Pop Culture Happy Hour No. 298: X-Men: Apocalypse and Supervillans

xmen298

My four-or-five-year tenure buying The Uncanny X-Men faithfully each month had expired by No. 298, cover-dated March 1993. Neither Daoud nor I could identify anyone on the cover with certainty save for Bishop and Gambit.

On this week’s Pop Culture Happy Hour, I join host Linda Holmes and regular panelist Stephen Thompson — and, I am excited to tell you, fellow guest-star Daoud Tyler-Ameen, who sounds and is smarter than any of us — to search or feelings in RE: X-Men: Apocalypse. It’s Bryan Singer’s fourth X-Men movie and third X-Men prequel and second trilogy capper, so no preamble required. I have done the math, and Apocalypse is the second-worst of the six X-Men features. It doesn’t make a lick of sense, even by the relaxed standards of coherence that govern superhero movies, but I didn’t hate it. Anyway, you can listen to the podcast here.

For more of my feelings, please see my NPR review of the film. And for a much longer discussion of do-overs in long-lived franchises, see this essay that I published on The Dissolve last year. I believe that The Dissolve shall, like Jean Grey, rise again.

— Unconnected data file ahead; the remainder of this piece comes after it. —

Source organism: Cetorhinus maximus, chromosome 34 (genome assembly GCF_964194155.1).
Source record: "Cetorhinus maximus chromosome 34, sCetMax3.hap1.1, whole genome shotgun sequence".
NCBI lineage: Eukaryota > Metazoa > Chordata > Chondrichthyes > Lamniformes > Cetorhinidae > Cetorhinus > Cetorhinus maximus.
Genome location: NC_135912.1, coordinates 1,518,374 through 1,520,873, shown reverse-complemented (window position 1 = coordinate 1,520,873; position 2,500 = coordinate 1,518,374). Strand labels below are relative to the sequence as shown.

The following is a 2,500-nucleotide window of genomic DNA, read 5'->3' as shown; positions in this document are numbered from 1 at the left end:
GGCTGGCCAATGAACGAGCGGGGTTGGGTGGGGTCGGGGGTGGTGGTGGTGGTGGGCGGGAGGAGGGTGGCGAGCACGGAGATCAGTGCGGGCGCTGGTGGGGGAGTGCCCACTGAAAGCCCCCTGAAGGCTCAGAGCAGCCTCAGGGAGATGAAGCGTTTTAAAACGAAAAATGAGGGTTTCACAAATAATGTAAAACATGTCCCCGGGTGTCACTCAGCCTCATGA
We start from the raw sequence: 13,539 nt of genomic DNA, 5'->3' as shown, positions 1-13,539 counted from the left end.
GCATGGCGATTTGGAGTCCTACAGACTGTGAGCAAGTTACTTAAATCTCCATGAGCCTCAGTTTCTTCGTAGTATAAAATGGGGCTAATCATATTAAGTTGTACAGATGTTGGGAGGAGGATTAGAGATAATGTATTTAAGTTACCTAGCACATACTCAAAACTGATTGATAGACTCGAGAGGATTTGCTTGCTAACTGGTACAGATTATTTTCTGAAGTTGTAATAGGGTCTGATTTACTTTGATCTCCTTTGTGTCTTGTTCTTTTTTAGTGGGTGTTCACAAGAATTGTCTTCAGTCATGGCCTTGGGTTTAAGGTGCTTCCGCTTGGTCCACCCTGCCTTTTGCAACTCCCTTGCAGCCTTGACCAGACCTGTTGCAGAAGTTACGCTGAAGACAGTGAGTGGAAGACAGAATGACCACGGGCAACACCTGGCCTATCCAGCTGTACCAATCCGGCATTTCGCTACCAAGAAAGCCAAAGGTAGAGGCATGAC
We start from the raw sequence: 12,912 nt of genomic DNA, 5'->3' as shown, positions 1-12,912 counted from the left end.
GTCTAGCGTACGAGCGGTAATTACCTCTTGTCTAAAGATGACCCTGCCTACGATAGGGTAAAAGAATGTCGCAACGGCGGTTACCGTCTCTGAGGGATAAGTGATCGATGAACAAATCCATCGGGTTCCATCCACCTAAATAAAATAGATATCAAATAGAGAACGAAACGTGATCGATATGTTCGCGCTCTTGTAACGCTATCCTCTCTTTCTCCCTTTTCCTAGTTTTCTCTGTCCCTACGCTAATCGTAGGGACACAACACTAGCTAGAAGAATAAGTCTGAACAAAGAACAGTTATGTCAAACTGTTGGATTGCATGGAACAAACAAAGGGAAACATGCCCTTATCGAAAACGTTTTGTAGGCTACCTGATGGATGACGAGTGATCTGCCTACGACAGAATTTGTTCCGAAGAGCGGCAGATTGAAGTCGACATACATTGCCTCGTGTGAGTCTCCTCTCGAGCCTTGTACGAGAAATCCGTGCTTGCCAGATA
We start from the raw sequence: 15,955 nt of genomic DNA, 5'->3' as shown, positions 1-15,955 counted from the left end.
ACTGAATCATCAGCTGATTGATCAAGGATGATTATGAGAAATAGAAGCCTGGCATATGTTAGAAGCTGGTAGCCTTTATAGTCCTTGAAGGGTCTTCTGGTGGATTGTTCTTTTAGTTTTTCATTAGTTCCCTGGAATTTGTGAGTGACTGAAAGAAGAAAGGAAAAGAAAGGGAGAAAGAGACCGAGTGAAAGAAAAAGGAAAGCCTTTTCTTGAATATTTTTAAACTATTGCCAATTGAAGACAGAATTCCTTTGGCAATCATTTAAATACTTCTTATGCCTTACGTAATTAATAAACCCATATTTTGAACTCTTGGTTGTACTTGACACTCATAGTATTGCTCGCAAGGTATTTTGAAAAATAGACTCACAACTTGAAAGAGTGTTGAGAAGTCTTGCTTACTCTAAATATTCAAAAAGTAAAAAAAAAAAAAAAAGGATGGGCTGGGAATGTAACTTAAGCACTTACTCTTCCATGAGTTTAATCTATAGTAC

As is my standard operating procedure, I brought many more clips than our discussion of villainy could accommodate. I’d planned to talk a little about Richard III and MacBeth during my riff on the-miscreant-as-protagonist, but ’twas not to be.

I do wish I had remembered to point out when the conversation came ’round to this topic that one of the rare superhero films wherein the antagonist’s scheme and objective both make sense is X-Men—the first feature, from 2000. Magneto, played by Ian McKellen, aims to end discrimination against mutants by turning all the delegates of the United Nations into mutants. It wouldn’t work, probably, but I get it.

Here’s Lex Luthor’s helpful explanation of his plan to raise property values through genocide in Superman. You know who’s in this and who made it, right?

And here’s Orson Welles as Harry Lime, speculating on how a little skullduggery is good for the advancement of the species from The Third Man, written by Graham Greene and directed by Carol Reed.

I have posters for both of these films hanging in my home.

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